Stought rods with lots of backbone, aid anglers in horsing big bass out of the weeds. I use a 7 foot flipping rod. Not only to jerk these big bass out of the thick weeds, but a long stought rod, is also good for getting a good hookset. Long rods also aid an angler in casting these lures far back in scummy, weedy places other anglers fail to reach.

A high speed, wide spooled ABU Garcia 6500 reel, coupled with 20 pound test Trilene Big Game line, completes this recipe for success. Some anglers use braided line for tackling these monster bass, often needed when big bass are buried up in the weeds. Sharpen all hooks, check your reels drag, have a good, long handled net always ready and always retie your line after catching a bass or hanging up your lure.

There are also many topwater lures, some with dangling treble hooks, that are not all that weedless, but they can be deadly for covering water fast. Popping type lures, walking lures like Zara Spooks or Sammie's, buzzbaits, and prop baits, can all be fished along weed edges, around weedy points and all around small patches of weeds, for topwater success this summer on Lay Lake.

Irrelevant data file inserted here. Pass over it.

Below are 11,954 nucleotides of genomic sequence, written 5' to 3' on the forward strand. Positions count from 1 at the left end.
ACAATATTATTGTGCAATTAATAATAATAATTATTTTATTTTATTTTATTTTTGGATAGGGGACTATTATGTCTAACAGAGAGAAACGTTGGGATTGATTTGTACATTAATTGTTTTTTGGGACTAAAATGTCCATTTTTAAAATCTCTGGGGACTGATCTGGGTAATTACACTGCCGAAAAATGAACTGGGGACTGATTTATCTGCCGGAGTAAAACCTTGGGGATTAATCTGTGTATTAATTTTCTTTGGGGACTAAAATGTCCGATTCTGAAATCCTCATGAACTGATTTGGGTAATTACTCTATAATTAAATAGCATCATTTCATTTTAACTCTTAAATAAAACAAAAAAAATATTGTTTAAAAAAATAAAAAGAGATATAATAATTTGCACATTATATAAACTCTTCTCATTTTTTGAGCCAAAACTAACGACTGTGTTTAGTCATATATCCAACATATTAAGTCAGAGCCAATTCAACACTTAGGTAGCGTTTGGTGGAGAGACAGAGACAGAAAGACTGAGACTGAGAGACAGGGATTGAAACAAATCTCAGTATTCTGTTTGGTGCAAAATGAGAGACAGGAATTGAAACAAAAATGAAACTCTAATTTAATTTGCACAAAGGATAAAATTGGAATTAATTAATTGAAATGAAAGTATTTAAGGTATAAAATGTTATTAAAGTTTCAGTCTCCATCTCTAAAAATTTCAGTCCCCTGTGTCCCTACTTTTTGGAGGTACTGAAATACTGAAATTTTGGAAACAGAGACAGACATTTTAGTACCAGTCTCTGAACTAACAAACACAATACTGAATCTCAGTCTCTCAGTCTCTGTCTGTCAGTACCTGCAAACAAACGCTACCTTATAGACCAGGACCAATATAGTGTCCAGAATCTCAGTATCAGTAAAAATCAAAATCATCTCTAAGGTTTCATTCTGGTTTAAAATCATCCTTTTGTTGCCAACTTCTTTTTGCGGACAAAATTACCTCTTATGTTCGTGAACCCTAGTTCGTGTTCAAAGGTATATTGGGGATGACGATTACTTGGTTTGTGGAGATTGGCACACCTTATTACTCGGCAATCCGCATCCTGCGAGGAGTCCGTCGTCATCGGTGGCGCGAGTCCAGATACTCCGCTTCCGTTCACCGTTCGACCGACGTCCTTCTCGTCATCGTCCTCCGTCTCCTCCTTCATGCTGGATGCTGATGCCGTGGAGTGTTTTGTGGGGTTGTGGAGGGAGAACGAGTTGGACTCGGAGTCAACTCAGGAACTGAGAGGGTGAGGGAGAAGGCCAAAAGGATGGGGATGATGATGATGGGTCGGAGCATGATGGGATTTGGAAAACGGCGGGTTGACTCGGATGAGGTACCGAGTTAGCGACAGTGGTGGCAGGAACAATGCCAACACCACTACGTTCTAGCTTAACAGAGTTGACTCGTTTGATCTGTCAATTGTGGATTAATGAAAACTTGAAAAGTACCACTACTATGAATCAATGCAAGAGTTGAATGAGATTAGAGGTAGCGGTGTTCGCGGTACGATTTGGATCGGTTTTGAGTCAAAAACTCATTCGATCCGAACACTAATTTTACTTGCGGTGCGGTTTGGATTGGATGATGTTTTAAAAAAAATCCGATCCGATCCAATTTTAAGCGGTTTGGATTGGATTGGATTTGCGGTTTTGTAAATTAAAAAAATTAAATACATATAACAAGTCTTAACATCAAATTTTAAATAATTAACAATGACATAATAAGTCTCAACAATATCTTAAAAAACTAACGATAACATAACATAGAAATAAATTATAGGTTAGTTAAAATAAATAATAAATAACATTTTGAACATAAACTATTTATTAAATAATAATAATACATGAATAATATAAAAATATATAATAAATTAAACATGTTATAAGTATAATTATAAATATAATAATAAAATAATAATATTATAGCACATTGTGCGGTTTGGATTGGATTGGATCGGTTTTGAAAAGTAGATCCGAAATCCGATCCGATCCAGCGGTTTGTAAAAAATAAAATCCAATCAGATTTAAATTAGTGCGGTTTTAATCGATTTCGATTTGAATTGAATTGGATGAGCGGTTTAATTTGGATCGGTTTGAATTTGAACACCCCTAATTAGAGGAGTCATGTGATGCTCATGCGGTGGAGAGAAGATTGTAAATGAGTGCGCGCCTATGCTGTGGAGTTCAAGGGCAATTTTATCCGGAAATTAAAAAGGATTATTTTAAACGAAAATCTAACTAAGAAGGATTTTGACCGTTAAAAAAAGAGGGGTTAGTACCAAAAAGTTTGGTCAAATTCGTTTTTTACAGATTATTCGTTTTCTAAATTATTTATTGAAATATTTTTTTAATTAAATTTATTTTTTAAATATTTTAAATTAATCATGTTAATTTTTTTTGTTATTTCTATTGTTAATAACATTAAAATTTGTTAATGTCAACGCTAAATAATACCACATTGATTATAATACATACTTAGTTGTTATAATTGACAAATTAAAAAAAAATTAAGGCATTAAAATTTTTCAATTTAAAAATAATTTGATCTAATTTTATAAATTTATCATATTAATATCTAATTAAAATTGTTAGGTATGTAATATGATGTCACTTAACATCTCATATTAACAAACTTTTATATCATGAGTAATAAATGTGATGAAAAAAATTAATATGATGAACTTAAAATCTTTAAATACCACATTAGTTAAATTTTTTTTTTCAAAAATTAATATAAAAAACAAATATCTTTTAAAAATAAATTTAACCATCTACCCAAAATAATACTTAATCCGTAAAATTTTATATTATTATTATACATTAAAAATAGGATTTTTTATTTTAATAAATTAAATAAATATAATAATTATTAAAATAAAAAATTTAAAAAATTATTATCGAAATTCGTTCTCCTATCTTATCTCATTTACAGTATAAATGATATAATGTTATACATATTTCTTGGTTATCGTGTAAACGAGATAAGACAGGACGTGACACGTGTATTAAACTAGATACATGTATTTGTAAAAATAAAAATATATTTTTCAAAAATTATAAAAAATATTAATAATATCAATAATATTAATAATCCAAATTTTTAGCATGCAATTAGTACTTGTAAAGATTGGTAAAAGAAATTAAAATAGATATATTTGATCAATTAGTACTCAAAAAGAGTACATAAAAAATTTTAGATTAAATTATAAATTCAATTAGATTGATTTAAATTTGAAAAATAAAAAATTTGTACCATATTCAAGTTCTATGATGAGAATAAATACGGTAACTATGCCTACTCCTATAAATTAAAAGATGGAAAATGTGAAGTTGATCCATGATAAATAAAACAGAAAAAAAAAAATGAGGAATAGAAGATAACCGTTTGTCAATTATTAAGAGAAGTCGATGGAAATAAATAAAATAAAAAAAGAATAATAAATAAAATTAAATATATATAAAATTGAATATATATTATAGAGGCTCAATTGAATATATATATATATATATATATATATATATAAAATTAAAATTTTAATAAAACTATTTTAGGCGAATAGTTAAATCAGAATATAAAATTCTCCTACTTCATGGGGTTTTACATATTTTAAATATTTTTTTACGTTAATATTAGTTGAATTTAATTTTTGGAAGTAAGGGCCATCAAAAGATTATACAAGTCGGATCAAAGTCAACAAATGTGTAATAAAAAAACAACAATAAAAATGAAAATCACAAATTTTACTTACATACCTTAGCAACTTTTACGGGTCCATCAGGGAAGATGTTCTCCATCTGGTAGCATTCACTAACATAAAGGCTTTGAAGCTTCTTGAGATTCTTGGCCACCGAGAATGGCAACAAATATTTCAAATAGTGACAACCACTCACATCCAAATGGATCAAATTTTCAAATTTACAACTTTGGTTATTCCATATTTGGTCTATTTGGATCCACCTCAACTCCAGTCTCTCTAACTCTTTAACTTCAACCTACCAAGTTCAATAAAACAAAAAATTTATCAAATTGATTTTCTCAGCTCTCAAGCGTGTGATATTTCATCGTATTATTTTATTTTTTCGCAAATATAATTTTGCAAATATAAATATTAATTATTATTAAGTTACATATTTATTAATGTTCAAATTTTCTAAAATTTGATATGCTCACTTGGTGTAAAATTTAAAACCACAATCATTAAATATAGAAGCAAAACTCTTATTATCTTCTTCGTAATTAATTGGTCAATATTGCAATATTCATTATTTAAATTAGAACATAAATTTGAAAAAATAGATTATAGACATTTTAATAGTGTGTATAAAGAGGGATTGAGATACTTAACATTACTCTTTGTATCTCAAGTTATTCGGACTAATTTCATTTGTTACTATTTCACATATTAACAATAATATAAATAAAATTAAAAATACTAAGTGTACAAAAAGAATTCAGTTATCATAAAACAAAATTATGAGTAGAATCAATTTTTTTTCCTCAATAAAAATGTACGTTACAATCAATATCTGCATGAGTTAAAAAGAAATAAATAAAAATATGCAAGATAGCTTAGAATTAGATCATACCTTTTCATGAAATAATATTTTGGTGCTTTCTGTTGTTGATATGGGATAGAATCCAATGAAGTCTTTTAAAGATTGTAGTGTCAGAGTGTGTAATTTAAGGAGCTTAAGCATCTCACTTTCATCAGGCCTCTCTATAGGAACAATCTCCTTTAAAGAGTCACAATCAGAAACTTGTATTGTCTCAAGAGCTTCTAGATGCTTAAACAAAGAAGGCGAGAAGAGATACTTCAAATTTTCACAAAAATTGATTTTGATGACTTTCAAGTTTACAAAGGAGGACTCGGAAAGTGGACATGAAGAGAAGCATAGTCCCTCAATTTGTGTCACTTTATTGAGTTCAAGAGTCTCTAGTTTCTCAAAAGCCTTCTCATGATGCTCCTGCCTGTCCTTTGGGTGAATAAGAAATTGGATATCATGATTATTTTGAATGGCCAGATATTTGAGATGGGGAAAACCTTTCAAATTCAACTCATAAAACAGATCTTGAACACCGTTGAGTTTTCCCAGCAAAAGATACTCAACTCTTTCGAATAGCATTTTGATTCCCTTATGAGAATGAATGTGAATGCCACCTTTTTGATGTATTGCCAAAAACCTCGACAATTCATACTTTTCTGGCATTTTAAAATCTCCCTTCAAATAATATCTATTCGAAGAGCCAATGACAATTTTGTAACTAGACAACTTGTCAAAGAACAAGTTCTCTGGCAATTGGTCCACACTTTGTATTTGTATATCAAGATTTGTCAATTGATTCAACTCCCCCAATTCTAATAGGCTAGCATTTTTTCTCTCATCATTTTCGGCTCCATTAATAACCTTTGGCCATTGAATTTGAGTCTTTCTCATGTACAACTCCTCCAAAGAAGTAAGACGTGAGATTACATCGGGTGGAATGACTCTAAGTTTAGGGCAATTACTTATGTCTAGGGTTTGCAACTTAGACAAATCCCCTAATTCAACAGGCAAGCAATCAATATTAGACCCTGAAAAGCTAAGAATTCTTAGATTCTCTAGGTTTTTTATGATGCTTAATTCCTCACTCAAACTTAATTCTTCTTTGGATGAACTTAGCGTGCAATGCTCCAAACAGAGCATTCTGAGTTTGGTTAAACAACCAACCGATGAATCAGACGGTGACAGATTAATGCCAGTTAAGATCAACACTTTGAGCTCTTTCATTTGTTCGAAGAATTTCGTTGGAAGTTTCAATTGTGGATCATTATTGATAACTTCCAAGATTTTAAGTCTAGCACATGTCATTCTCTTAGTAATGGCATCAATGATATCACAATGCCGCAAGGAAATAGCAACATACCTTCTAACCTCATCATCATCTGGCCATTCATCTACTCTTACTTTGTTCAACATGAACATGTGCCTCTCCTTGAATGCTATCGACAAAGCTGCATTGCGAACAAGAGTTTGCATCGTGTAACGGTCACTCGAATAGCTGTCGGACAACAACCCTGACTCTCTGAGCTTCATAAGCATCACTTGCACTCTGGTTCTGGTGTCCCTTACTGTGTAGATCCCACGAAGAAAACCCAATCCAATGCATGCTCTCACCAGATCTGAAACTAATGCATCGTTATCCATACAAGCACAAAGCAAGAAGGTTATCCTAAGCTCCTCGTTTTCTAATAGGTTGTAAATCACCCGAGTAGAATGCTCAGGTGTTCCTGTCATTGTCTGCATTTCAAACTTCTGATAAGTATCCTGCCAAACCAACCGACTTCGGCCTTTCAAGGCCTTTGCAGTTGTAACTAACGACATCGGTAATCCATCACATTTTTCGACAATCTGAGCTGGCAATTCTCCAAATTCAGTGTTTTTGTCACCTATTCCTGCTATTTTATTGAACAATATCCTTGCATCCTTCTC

Nighttime Fishing Tips
Unknown to many anglers, the same lures you fish during the day will fool the bass of Lay Lake at night. Not only topwaters, spinnerbaits and loads of lures fished on bottom, but other lures as well.

Many anglers can be conformable throwing crankbaits, rattletraps and both floating and suspending jerkbaits during the daylight hours. But ask any of these anglers (attempting to covering water fast and get the anxious bass bites with these and other lures) and few will say they fish these lures at night. Most anglers are happy just worming during the nocturnal hours.

But versatile anglers often discover a lure or method that others fail to discover, simply because they experiment. If a bass eats a baitfish during the day, it will just as easy attack that baitfish during the night...just like your lures. Still, many anglers just say, "Well, those lures hang up to much at night," so they avoid the frustration, by just worming.